Newspaper article The Florida Times Union

Really Cold, but Few Problems; No Icy Roads Reported, Shelters Able to Provide Enough Beds

Newspaper article The Florida Times Union

Really Cold, but Few Problems; No Icy Roads Reported, Shelters Able to Provide Enough Beds

Article excerpt

Byline: Meredith Rutland

Despite the cold temperatures Tuesday, Jacksonville was spared the chaos that typically comes with freezing nights and frigid days.

Roads didn't freeze over with ice or snow. Shelters had enough beds and blankets. Manatees were keeping warm, according to officials.

But employees across the region - from emergency room staff to zookeepers - are keeping an eye on the weather while the region is on the cusp of dangerously cold temperatures.

Temperatures were in the 20s across Northeast Florida on Tuesday morning, dipping into the teens in Nassau County, said Kate Guillet, National Weather Service meteorologist. Coastal areas of Duval, Nassau and St. Johns counties were expected to be in the low 30s Tuesday night and Wednesday morning. Inland areas were expected to be in the 20s.

The weather should be back in the 70s by Friday, Guillet said.

Keeping people and animals healthy and warm has been the primary priority of service workers across Northeast Florida.

The Mayo Clinic, Baptist Health and UF Health Jacksonville are expecting more patients with respiratory illnesses to come in as temperatures start to warm, spokespeople for those hospitals said, and no cases of hypothermia or frostbite were reported at those hospitals on Tuesday.

Darin Roark, administrator of the Baptist Clay Medical Campus for Baptist Health, recommended getting a flu shot now and washing one's hands often to ward off the inevitable uptick in cases of the cold and flu.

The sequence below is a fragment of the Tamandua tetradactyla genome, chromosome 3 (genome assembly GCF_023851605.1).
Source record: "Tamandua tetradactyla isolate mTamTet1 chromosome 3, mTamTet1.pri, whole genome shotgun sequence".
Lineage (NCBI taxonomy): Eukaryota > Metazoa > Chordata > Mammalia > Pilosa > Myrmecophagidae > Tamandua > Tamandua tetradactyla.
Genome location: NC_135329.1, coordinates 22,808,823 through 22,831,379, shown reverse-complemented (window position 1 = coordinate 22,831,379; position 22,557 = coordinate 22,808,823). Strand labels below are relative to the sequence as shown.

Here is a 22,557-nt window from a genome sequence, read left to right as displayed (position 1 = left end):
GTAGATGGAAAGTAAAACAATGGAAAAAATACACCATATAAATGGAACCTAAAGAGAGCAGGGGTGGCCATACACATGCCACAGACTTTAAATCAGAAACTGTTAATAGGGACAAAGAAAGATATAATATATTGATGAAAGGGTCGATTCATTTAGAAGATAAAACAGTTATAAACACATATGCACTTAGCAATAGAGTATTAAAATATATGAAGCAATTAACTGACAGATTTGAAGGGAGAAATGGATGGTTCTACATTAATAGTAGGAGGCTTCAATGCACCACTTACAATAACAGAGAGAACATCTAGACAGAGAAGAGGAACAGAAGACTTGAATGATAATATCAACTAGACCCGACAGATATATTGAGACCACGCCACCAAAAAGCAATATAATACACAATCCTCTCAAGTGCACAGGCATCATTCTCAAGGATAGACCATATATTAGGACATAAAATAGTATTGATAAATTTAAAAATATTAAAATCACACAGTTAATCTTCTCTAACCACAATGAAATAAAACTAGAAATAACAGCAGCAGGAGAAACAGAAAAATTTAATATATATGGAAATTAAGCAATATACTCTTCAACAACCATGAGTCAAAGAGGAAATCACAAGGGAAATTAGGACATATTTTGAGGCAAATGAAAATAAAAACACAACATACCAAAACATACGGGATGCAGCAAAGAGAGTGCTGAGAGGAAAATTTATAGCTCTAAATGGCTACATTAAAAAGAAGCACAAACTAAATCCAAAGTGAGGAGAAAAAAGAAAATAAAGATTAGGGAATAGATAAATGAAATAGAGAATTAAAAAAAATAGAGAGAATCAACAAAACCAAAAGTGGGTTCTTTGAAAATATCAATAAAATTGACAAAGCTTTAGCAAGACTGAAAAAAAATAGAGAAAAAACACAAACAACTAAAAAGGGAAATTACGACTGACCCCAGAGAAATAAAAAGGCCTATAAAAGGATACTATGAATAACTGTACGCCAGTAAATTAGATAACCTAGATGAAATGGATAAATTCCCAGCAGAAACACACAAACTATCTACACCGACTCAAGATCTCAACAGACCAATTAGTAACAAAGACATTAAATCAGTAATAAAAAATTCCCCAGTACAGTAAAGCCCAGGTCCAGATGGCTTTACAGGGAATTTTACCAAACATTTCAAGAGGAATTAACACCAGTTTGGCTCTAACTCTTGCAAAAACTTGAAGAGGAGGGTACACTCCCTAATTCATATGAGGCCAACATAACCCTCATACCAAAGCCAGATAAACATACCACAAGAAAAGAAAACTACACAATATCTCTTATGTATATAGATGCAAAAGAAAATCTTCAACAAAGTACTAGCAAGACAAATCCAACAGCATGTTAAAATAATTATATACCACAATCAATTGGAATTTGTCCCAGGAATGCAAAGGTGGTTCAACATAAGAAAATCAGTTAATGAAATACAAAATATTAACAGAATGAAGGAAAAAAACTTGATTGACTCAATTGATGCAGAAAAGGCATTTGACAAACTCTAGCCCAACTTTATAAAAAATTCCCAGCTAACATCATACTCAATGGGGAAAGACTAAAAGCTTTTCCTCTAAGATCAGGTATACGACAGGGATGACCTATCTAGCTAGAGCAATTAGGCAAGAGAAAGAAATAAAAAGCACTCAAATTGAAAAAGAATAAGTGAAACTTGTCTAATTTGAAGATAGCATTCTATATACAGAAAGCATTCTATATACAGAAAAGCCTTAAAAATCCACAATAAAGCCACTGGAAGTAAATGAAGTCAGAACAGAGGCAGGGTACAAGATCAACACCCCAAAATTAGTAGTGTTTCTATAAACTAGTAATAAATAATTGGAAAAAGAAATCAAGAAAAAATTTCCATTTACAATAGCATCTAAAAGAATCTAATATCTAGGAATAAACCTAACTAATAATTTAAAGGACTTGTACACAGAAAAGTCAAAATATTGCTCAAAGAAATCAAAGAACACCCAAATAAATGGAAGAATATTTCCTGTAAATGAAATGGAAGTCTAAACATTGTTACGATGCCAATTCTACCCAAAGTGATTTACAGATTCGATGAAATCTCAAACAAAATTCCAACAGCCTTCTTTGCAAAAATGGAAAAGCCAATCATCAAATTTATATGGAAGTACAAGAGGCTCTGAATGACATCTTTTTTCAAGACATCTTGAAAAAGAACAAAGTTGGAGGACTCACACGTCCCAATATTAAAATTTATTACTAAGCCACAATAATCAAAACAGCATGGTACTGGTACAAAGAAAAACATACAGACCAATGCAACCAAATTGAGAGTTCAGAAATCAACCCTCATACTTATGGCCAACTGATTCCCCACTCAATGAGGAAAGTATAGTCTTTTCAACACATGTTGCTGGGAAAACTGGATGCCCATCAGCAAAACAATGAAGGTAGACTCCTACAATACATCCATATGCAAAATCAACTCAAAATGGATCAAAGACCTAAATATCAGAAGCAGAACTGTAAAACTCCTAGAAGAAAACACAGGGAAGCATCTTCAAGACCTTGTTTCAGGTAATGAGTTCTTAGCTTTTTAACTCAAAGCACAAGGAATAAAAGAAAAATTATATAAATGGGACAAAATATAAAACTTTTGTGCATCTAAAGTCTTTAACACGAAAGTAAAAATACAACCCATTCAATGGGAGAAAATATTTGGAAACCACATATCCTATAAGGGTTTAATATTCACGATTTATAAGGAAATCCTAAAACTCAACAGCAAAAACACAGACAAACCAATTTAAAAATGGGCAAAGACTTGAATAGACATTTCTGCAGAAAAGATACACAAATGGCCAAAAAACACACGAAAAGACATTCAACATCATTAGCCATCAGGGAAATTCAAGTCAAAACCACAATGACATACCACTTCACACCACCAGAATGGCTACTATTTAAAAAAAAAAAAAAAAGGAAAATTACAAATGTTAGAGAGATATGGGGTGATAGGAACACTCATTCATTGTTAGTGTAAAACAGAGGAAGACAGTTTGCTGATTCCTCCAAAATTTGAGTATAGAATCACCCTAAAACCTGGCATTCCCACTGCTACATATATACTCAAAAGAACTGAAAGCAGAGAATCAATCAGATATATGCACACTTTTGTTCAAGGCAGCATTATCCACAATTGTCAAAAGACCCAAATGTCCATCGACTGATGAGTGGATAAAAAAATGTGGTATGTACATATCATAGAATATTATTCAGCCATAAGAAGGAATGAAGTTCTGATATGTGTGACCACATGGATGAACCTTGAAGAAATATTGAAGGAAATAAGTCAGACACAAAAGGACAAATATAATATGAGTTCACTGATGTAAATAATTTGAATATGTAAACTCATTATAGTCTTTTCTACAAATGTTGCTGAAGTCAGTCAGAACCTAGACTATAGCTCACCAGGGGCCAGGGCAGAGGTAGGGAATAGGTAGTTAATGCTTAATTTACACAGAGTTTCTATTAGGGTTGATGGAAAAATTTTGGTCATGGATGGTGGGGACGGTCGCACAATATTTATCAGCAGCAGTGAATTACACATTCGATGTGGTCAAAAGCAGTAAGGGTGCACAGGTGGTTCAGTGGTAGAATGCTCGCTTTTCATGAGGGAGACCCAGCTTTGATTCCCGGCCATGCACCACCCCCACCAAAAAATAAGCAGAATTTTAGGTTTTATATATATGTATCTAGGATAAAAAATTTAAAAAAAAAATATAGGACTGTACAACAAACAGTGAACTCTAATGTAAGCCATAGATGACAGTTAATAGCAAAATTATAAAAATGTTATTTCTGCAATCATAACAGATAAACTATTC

He said the hospital also expects more patients this week because some people will have been putting off getting aches checked out until it was warmer.

Various homeless shelters prepared for the cold by setting up dozens of extra beds and distributing donated blankets and sleeping bags.

The Sulzbacher Center was expecting to house about 50 people but would make room for anyone who showed up, said Allison Vega, center spokeswoman. The City Rescue Mission was expecting to shelter about 200 people Tuesday night, said Penny Kievet, City Rescue Mission interim executive director.

"We won't ever turn anyone away. We'll put pallets down on the floor. We'll do whatever we need to do," Kievet said.

The Jacksonville Zoo and Gardens kept some cold-susceptible animals inside, such as its Komodo dragon, said spokeswoman Amy Hernden.

Other animals could go inside whenever they wanted, and they were given warming pads and blankets if they decided to stay out in their exhibits.

Wildlife experts were keeping an eye on the marine life while temperatures dropped, but as of Tuesday the region's manatees seemed to be healthy, said Karen Parker, a Florida Fish and Wildlife Conservation Commission spokeswoman.

Manatees are susceptible to cold stress and need to stay in water that's 72 degrees or higher, she said. …

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